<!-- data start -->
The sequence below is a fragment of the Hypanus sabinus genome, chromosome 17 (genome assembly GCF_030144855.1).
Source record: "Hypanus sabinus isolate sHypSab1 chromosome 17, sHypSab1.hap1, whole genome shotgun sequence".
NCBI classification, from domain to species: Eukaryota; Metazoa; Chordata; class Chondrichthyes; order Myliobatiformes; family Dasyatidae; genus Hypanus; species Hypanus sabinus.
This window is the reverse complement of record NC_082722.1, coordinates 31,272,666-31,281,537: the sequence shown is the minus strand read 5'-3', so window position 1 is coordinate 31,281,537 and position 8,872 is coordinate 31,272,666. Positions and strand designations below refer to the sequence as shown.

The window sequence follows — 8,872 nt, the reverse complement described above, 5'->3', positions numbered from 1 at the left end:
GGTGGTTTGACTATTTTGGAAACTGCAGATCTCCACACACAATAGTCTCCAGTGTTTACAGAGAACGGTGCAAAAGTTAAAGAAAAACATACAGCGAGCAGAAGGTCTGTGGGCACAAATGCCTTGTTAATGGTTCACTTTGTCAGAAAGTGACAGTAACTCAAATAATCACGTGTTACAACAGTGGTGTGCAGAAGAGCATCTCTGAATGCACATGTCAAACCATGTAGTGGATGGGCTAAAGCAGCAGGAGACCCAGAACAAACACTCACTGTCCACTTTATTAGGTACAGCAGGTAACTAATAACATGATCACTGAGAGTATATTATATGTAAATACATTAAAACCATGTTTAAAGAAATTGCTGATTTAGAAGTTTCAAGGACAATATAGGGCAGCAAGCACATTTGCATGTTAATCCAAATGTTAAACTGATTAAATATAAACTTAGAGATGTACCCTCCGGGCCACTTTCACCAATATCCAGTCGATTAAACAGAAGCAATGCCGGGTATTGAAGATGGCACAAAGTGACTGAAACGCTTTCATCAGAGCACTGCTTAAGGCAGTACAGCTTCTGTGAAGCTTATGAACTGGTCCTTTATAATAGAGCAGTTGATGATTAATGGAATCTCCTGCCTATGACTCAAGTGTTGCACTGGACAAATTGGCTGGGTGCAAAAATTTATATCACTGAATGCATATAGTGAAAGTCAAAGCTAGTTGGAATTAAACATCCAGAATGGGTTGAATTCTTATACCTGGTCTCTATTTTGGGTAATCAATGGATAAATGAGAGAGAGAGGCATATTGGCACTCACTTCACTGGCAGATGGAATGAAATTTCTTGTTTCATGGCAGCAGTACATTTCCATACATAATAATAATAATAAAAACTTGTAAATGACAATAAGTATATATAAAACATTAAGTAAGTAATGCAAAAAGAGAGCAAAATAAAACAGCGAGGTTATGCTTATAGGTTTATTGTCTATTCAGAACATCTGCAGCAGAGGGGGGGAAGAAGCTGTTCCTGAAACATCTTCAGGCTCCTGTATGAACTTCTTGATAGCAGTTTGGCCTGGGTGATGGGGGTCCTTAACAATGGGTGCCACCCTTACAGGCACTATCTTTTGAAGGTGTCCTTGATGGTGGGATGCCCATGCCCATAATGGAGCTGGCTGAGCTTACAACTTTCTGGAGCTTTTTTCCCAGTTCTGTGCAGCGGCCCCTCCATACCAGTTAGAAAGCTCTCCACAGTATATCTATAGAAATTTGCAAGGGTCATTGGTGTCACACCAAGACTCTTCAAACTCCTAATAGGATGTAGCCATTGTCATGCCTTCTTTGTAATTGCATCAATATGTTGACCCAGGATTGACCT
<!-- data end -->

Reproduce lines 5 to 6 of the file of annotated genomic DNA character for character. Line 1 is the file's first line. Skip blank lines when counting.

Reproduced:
The window sequence follows — 8,872 nt, the reverse complement described above, 5'->3', positions numbered from 1 at the left end:
GGTGGTTTGACTATTTTGGAAACTGCAGATCTCCACACACAATAGTCTCCAGTGTTTACAGAGAACGGTGCAAAAGTTAAAGAAAAACATACAGCGAGCAGAAGGTCTGTGGGCACAAATGCCTTGTTAATGGTTCACTTTGTCAGAAAGTGACAGTAACTCAAATAATCACGTGTTACAACAGTGGTGTGCAGAAGAGCATCTCTGAATGCACATGTCAAACCATGTAGTGGATGGGCTAAAGCAGCAGGAGACCCAGAACAAACACTCACTGTCCACTTTATTAGGTACAGCAGGTAACTAATAACATGATCACTGAGAGTATATTATATGTAAATACATTAAAACCATGTTTAAAGAAATTGCTGATTTAGAAGTTTCAAGGACAATATAGGGCAGCAAGCACATTTGCATGTTAATCCAAATGTTAAACTGATTAAATATAAACTTAGAGATGTACCCTCCGGGCCACTTTCACCAATATCCAGTCGATTAAACAGAAGCAATGCCGGGTATTGAAGATGGCACAAAGTGACTGAAACGCTTTCATCAGAGCACTGCTTAAGGCAGTACAGCTTCTGTGAAGCTTATGAACTGGTCCTTTATAATAGAGCAGTTGATGATTAATGGAATCTCCTGCCTATGACTCAAGTGTTGCACTGGACAAATTGGCTGGGTGCAAAAATTTATATCACTGAATGCATATAGTGAAAGTCAAAGCTAGTTGGAATTAAACATCCAGAATGGGTTGAATTCTTATACCTGGTCTCTATTTTGGGTAATCAATGGATAAATGAGAGAGAGAGGCATATTGGCACTCACTTCACTGGCAGATGGAATGAAATTTCTTGTTTCATGGCAGCAGTACATTTCCATACATAATAATAATAATAAAAACTTGTAAATGACAATAAGTATATATAAAACATTAAGTAAGTAATGCAAAAAGAGAGCAAAATAAAACAGCGAGGTTATGCTTATAGGTTTATTGTCTATTCAGAACATCTGCAGCAGAGGGGGGGAAGAAGCTGTTCCTGAAACATCTTCAGGCTCCTGTATGAACTTCTTGATAGCAGTTTGGCCTGGGTGATGGGGGTCCTTAACAATGGGTGCCACCCTTACAGGCACTATCTTTTGAAGGTGTCCTTGATGGTGGGATGCCCATGCCCATAATGGAGCTGGCTGAGCTTACAACTTTCTGGAGCTTTTTTCCCAGTTCTGTGCAGCGGCCCCTCCATACCAGTTAGAAAGCTCTCCACAGTATATCTATAGAAATTTGCAAGGGTCATTGGTGTCACACCAAGACTCTTCAAACTCCTAATAGGATGTAGCCATTGTCATGCCTTCTTTGTAATTGCATCAATATGTTGACCCAGGATTGACCT